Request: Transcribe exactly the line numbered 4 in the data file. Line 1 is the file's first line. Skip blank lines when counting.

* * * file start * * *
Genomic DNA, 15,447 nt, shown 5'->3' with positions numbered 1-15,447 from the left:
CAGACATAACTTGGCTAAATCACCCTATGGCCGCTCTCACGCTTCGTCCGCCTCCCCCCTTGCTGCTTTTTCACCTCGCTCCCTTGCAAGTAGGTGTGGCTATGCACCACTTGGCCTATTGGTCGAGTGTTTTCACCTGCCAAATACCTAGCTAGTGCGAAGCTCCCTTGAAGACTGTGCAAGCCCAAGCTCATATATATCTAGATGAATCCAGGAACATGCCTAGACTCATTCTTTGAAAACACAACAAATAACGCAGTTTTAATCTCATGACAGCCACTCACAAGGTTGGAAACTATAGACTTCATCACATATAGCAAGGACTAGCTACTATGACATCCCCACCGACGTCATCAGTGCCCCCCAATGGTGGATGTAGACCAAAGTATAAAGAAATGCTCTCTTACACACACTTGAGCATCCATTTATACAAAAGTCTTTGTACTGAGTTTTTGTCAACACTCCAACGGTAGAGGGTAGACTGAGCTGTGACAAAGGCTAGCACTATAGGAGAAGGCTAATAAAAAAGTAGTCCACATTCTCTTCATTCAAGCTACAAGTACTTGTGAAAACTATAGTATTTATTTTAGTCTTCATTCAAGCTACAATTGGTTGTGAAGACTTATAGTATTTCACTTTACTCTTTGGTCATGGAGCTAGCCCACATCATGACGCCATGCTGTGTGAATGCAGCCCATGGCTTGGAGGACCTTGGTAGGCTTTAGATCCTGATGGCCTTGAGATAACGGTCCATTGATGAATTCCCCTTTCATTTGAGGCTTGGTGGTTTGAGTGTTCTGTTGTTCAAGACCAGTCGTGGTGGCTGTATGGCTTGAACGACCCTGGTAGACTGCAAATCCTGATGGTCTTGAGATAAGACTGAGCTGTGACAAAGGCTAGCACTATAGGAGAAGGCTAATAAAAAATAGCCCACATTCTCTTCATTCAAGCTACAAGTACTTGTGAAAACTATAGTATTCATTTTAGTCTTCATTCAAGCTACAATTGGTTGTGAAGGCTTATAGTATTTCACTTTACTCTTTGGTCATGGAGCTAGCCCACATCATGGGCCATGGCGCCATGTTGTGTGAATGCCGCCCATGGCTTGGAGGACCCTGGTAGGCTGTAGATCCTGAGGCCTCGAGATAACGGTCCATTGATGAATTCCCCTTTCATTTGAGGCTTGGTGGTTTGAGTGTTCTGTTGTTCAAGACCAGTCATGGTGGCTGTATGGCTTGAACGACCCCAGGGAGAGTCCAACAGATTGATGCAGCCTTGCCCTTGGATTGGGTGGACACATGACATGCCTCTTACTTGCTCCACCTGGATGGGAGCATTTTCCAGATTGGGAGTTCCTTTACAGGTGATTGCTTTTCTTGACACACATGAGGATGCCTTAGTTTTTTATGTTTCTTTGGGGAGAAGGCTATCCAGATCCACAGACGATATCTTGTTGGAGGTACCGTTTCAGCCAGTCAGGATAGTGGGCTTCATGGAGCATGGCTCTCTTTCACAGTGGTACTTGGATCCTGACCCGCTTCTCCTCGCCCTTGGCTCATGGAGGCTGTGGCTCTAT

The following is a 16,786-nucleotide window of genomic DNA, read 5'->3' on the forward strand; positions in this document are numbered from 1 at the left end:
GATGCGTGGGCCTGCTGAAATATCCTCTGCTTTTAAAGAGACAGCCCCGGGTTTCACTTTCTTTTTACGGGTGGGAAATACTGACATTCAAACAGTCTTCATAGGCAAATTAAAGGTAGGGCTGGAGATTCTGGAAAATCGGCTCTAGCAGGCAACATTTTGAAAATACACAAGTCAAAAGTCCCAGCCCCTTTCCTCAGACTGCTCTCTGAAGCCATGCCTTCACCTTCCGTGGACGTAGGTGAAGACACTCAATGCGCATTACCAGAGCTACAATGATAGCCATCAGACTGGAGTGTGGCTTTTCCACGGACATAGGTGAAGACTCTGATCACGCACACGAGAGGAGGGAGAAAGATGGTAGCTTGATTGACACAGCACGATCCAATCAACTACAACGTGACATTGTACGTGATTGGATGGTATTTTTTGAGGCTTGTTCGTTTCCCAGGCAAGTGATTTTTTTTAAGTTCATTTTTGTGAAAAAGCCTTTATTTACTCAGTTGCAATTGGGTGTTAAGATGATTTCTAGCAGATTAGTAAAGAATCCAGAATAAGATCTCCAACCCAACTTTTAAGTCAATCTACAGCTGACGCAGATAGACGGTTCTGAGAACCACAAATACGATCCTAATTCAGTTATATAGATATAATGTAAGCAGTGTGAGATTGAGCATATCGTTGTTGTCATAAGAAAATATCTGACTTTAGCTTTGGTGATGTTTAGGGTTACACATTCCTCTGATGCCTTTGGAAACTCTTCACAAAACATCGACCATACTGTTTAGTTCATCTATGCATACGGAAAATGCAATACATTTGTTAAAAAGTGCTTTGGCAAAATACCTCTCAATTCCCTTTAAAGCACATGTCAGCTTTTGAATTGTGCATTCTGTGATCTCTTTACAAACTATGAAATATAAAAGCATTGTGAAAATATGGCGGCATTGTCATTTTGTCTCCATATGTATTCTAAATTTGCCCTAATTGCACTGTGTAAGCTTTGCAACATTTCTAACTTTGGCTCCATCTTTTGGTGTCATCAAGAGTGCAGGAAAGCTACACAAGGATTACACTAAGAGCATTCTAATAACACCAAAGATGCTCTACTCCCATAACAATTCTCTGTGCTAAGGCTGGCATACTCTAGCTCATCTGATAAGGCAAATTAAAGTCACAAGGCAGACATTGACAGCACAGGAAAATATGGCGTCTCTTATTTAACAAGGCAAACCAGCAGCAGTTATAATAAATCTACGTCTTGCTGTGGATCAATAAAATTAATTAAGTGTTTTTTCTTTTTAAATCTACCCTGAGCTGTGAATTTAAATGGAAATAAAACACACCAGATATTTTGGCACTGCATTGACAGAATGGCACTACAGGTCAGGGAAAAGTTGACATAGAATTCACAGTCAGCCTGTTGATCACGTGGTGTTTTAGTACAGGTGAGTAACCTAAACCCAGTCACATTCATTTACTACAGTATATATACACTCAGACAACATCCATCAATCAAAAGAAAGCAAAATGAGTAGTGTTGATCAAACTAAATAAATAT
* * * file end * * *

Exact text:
GATGCGTGGGCCTGCTGAAATATCCTCTGCTTTTAAAGAGACAGCCCCGGGTTTCACTTTCTTTTTACGGGTGGGAAATACTGACATTCAAACAGTCTTCATAGGCAAATTAAAGGTAGGGCTGGAGATTCTGGAAAATCGGCTCTAGCAGGCAACATTTTGAAAATACACAAGTCAAAAGTCCCAGCCCCTTTCCTCAGACTGCTCTCTGAAGCCATGCCTTCACCTTCCGTGGACGTAGGTGAAGACACTCAATGCGCATTACCAGAGCTACAATGATAGCCATCAGACTGGAGTGTGGCTTTTCCACGGACATAGGTGAAGACTCTGATCACGCACACGAGAGGAGGGAGAAAGATGGTAGCTTGATTGACACAGCACGATCCAATCAACTACAACGTGACATTGTACGTGATTGGATGGTATTTTTTGAGGCTTGTTCGTTTCCCAGGCAAGTGATTTTTTTTAAGTTCATTTTTGTGAAAAAGCCTTTATTTACTCAGTTGCAATTGGGTGTTAAGATGATTTCTAGCAGATTAGTAAAGAATCCAGAATAAGATCTCCAACCCAACTTTTAAGTCAATCTACAGCTGACGCAGATAGACGGTTCTGAGAACCACAAATACGATCCTAATTCAGTTATATAGATATAATGTAAGCAGTGTGAGATTGAGCATATCGTTGTTGTCATAAGAAAATATCTGACTTTAGCTTTGGTGATGTTTAGGGTTACACATTCCTCTGATGCCTTTGGAAACTCTTCACAAAACATCGACCATACTGTTTAGTTCATCTATGCATACGGAAAATGCAATACATTTGTTAAAAAGTGCTTTGGCAAAATACCTCTCAATTCCCTTTAAAGCACATGTCAGCTTTTGAATTGTGCATTCTGTGATCTCTTTACAAACTATGAAATATAAAAGCATTGTGAAAATATGGCGGCATTGTCATTTTGTCTCCATATGTATTCTAAATTTGCCCTAATTGCACTGTGTAAGCTTTGCAACATTTCTAACTTTGGCTCCATCTTTTGGTGTCATCAAGAGTGCAGGAAAGCTACACAAGGATTACACTAAGAGCATTCTAATAACACCAAAGATGCTCTACTCCCATAACAATTCTCTGTGCTAAGGCTGGCATACTCTAGCTCATCTGATAAGGCAAATTAAAGTCACAAGGCAGACATTGACAGCACAGGAAAATATGGCGTCTCTTATTTAACAAGGCAAACCAGCAGCAGTTATAATAAATCTACGTCTTGCTGTGGATCAATAAAATTAATTAAGTGTTTTTTCTTTTTAAATCTACCCTGAGCTGTGAATTTAAATGGAAATAAAACACACCAGATATTTTGGCACTGCATTGACAGAATGGCACTACAGGTCAGGGAAAAGTTGACATAGAATTCACAGTCAGCCTGTTGATCACGTGGTGTTTTAGTACAGGTGAGTAACCTAAACCCAGTCACATTCATTTACTACAGTATATATACACTCAGACAACATCCATCAATCAAAAGAAAGCAAAATGAGTAGTGTTGATCAAACTAAATAAATAT